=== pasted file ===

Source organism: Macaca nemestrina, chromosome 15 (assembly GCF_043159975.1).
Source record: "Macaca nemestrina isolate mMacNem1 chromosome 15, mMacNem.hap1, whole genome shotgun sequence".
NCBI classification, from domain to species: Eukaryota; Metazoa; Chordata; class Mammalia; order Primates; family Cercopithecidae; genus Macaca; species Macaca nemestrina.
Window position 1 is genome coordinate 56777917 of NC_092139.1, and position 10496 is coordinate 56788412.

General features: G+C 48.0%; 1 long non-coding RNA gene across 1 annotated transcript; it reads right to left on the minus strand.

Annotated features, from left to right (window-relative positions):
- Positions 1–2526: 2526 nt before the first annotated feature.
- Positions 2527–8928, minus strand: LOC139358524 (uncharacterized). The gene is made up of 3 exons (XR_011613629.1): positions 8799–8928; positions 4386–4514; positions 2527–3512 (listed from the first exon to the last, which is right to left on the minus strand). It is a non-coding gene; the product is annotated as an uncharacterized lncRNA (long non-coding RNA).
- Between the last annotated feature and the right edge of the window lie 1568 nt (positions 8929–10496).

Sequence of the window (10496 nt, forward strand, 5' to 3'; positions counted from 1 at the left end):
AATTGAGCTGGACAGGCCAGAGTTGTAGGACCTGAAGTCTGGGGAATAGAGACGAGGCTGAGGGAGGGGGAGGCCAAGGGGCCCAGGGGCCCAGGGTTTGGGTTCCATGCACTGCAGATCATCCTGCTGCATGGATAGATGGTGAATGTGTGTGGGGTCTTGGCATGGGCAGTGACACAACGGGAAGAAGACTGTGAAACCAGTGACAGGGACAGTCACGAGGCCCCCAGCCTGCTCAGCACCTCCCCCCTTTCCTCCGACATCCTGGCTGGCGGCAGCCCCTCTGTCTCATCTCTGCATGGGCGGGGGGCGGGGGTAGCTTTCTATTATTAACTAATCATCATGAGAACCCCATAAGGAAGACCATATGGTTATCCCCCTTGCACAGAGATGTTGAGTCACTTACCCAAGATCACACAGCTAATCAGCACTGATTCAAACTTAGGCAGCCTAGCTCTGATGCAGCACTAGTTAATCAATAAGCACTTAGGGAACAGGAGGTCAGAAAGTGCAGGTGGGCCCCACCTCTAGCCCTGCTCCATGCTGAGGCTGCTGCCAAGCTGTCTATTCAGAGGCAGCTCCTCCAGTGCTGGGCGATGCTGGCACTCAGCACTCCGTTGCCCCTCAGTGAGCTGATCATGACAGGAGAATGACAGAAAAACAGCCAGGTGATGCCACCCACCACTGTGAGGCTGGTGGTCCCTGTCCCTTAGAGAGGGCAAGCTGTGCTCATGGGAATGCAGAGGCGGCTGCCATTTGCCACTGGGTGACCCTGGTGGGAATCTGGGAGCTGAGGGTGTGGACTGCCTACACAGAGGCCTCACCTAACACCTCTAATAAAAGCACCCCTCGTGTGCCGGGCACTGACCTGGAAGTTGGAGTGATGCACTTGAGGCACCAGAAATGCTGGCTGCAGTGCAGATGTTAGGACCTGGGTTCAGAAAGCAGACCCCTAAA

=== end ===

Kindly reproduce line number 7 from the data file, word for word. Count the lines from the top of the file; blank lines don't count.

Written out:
- Positions 1–2526: 2526 nt before the first annotated feature.